Archive | March, 2011

$5MM in Poverty-Reduction Funds to Statler?

24 Mar

Poverty Reducer

Local restaurateur, developer, parking lot owner, and friend-of-Byron’s Mark Croce famously announced that he would commence an incremental rehabilitation of the Statler Towers. For the time being, only the first two floors will be rehabbed to re-enable the ballrooms to be used for events. The upper floors will be rehabbed as the market demands. The deal amazingly closed for only $700,000; in order to make the Statler commercially viable, he will have to repair of the exterior details, many of which have decided to plummet to the ground in recent years.

In order to do that, Croce has applied for a $5.3 million grant from the City of Buffalo, which would likely come from its Community Development Block Grant funding. That money, however, arises out of a HUD program to provide affordable housing and jobs for poverty prevention. Its purpose is to directly benefit low and middle-income people and reduce neighborhood blight. What that has to do with rehabilitating a millionaire’s $700,000 hotel rehab is beyond me.

Add to that the fact that it was announced just yesterday that a Croce LLC just closed on a $1.2 million Orchard Park mansion. I’m sure congress had in mind that CDBG money would go to help develop a crumbling downtown hotel owned by someone who can afford to plunk down $1.2 MM for a nice 12,800 SF house in a tony suburb. Right?

Ian Murphy and Kathy Hochul in #NY26

24 Mar

As we reported here first last week, Buffalo Beast Editor-in-Chief Ian Murphy (the guy who famously pranked Wisconsin Governor Scott Walker into revealing a lot of his tactical plans as to how he’d further do harm to evil, wealthy, greedy teachers and plow truck drivers) is officially the Green Party candidate for Congress in NY-26.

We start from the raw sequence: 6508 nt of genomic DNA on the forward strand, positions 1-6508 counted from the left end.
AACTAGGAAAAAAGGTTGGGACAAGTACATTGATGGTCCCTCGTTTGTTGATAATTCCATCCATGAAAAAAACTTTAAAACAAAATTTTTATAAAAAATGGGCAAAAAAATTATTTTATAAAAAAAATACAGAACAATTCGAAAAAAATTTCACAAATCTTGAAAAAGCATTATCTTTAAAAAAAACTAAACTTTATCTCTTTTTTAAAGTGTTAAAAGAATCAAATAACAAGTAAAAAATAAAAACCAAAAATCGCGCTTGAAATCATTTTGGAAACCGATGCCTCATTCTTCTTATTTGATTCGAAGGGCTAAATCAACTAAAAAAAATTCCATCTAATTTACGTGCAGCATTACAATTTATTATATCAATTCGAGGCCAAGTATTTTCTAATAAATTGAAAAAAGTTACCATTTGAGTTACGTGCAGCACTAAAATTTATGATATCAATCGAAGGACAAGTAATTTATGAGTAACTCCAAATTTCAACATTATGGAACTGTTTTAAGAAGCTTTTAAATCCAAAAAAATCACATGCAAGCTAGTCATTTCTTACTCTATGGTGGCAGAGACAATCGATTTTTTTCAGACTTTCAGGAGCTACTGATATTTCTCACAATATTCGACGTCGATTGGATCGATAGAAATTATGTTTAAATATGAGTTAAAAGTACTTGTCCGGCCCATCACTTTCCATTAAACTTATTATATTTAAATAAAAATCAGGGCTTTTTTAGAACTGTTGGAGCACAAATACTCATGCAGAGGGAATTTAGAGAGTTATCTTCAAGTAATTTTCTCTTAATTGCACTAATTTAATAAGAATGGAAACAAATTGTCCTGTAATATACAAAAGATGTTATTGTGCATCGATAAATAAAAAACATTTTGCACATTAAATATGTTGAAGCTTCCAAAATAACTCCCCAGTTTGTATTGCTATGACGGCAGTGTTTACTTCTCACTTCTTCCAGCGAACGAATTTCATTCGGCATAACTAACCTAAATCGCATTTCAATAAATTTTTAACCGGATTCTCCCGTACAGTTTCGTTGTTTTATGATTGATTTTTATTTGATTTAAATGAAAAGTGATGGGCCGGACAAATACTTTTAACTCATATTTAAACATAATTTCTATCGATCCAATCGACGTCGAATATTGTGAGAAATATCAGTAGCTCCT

While some focus on outrageous outrages that Murphy has written during his time at the Beast, they ignore that he presides over an irreverent satirical publication that is meant to laugh and ridicule, and occasionally to make a political point. The same people who express disgust at a tiny fraction of Murphy’s work product at the Beast, generally detest “political correctness” when it comes from someone on the left demanding that people not, e.g., support the beating the shit out of gay people.

Murphy is the only true liberal in the race, and quite frankly the things for which he expresses concern in this video are important indeed. He won’t get too many votes in this largely suburban and rural, rather right-centrist district, but he will make waves, he will challenge his coached opponents and their focus-grouped messages, and he will make the race infinitely more interesting than it otherwise might be.

Visit Murphy’s campaign site at Murphy Can Has Congress.


Kathy Hochul is Erie County’s likeable, competent clerk, who sailed to re-election just last November. Most people have very limited direct contact with government – when they pay taxes and fees, renew licenses, buy a house, set up an estate or administratorship, etc. Oftentimes, these are stressful times for people that can be made exponentially worse by rude, inefficient, byzantine bureaucracies. Hochul has made it her mission to make those contacts with government easy, friendly, and quick for the people of Erie County.